Running the AMS elections is no easy feat.
The existence of the society depends on the elections administrator (EA) being able to run successful elections. But outgoing EA Halla Bertrand says the job is isolated, under-supported and under-paid.
In a presentation to AMS Council on March 27, Bertrand explained the hardships she experienced during her tenure — from a lack of training to low pay and outdated rules, such as postering.
The EA is responsible for running elections in every AMS constituency, including responding to complaints, enforcing rules and tallying the totals. During the executive elections, Bertrand says she worked well over her paid hours just to pull off the job.
And those concerns are nothing new. In a previous Ubyssey article, 2016 AMS elections administrator Justin Habashi described the job as “a monster truck rally.”
Marjan Hatai, a fifth-year political science major and AMS referendum coordinator in 2014 said “the position pushed [her] to the edge.”
“I joke that the worst job in the AMS is the AMS elections administrator,” said 2017 EA Max Holmes in a previous interview with The Ubyssey.
Bertrand said the lack of training from the AMS was one of the biggest hardships she faced during the job.
“I floundered for months in this position before I found my footing, and I thought about quitting all the time,” she said to AMS Council.
Overworked and underprepared
The EA position is often marketed as ‘a great learning experience.’ But while Habashi, Hatai, Holmes and Bertrand agreed that they had learned a lot, they echoed sentiments of feeling overworked and underprepared.
“My predecessor joked that they wouldn’t wish this job on their worst enemy in the sense that it’s such a rewarding job and you learn so much,” Holmes said. “But there were nights when I was in the office until 2 a.m. in the morning.”
Bertrand said when she was appointed to the position last September she received no transition report or training, which she described as “horrifying.”
“I was expected to run constituency elections later that month without any training,” she said to AMS Council.
The EA is kept separate from other AMS staff to ensure impartiality, and traditionally they have not been hired until September, which leaves a tight transition period.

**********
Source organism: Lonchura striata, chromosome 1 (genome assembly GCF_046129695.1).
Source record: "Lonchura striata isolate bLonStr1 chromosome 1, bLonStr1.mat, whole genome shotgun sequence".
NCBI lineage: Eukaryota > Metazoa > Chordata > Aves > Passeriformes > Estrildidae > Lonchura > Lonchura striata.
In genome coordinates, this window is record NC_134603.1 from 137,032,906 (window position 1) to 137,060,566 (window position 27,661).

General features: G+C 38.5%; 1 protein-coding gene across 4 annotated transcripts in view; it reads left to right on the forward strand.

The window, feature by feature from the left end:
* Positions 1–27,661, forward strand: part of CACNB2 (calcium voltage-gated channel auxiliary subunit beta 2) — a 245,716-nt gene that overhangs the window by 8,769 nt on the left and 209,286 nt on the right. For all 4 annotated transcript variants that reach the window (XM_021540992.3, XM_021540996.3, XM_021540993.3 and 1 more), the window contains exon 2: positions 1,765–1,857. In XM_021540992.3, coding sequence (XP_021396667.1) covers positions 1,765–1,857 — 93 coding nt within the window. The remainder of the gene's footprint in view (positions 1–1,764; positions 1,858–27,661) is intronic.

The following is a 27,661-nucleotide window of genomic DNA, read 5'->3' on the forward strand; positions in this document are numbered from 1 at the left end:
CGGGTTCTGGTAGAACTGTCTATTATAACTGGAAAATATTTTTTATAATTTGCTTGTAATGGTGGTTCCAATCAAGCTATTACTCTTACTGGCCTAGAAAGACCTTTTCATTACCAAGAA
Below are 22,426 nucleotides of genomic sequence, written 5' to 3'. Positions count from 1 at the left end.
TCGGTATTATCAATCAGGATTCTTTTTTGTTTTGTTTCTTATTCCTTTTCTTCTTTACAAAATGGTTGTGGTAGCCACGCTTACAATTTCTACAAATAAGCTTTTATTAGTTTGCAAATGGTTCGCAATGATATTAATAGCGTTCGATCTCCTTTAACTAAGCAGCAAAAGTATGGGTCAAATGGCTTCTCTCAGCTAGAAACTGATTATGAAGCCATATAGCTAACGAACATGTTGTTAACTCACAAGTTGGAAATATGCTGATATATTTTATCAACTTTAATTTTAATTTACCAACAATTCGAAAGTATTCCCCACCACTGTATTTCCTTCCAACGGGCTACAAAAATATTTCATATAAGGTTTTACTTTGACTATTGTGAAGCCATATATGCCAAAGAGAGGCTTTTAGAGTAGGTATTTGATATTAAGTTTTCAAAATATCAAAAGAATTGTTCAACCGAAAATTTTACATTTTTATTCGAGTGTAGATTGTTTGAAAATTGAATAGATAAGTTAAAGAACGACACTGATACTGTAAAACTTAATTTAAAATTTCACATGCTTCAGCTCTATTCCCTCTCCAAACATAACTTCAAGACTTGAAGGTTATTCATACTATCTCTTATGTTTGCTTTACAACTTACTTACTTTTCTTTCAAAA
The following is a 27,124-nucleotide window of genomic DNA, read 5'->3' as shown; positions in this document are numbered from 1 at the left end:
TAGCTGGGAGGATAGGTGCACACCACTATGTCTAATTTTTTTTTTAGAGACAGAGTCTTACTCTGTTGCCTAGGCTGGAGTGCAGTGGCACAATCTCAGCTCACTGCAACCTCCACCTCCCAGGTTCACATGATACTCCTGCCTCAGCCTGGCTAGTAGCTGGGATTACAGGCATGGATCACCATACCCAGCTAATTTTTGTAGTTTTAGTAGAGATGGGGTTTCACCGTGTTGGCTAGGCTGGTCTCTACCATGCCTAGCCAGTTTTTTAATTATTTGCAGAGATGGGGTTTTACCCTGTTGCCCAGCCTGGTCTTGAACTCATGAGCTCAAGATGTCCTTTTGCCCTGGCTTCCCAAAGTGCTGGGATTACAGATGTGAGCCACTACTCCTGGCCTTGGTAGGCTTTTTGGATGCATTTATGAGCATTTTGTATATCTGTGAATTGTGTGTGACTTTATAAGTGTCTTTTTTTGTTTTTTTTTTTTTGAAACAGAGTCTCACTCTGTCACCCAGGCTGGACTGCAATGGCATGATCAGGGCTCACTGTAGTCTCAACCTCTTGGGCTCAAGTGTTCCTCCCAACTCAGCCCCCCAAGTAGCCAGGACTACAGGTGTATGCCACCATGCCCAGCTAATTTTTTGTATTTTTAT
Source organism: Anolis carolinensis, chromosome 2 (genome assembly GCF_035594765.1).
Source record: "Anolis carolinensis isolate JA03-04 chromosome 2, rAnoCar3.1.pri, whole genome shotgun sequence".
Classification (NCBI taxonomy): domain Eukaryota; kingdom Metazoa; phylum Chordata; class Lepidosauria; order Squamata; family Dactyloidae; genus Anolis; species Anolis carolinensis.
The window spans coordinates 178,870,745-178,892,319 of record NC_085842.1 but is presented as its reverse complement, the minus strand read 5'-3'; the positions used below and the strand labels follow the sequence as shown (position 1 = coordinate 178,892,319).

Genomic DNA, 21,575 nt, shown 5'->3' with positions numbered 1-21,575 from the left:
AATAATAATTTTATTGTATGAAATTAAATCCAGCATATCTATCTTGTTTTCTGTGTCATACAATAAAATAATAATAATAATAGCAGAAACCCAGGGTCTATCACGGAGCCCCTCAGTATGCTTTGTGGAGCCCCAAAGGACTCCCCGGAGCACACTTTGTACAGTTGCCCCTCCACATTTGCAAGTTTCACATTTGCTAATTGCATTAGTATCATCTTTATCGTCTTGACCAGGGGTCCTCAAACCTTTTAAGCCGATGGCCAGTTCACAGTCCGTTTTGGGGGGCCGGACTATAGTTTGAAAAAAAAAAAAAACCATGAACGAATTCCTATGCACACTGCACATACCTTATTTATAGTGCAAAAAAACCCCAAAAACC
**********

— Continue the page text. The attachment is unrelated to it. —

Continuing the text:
Bertrand said she had few places to turn to for assistance and received no training on how to use AMS Elections software, which became one of the most challenging aspects of her job.
“It's difficult to ask for support because other people don't know how to help you,” she said. “Because inherently, [AMS staff are] not supposed to socialize with you.”
She was eventually able to do so with the help of Stephanie Oldford, UBC's academic governance officer, and Sheldon Goldfarb, the AMS archivist.
Bertrand also went into detail about the emotional labour required to run an election, including how she dedicated a significant amount of time outside regular working hours to assist the candidates. At the meeting, she explained that the boundaries she laid out at the All Candidates Meeting were broken almost immediately.
“I was responding to phone calls at midnight. I was responding to texts at seven in the morning,” she said. “The amount of emotional labour candidates dump on you is incredible.”
Planning for the future
Bertrand is working on making the role easier for her successor.
The AMS human resources committee has changed code to hire and train the 2020 EA in April rather than September.
In her presentation to Council, Bertrand also advocated for a pay raise from AMS Tier 2 at $13.68 to Tier 3 at $14.80, which the HR committee refused.
Bertrand said when she presented her request to the committee, it agreed to raise the amount of hours in the EA contract, but not the wage.
“I'm still disappointed that they came back with ‘no,’ and I don't believe that adding additional hours has the same value as a pay raise does,” Bertrand said afterwards.
In a statement to The Ubyssey, Cole Evans, chair of the AMS human resources committee and incoming VP Administration, confirmed that the committee had decided not to raise the wage, but rather extend the position’s hours. This will include an addition of two hours per week for the months of May to August, and five hours per week for the months of January to April, raising the number of paid hours from 20 hours per week to 25.
“In total, this is an increase of approximately 112 paid hours over the course of the year. An approximately 28% increase overall in paid hours (calculated on approximately 400 existing hours), and an increase of 25% in paid hours in the second semester when election season occurs,” said the statement to The Ubyssey.
Bertrand is working on a transition report and is planning to hire and train her successor in the upcoming weeks.
“I'm critical of this job because I want it to be better for the next year,” Bertrand said.
“... I've come out of this way stronger than I was before and way more capable to deal with criticism and conflict. And, those are invaluable skills that I would not have gotten in another position at the AMS.”
— With files from Zak Vescera
Update, 4:44 p.m.: This article has been updated to specify the HR committee changed code for the EA to begin training in March, though Bertrand advocated for this as well.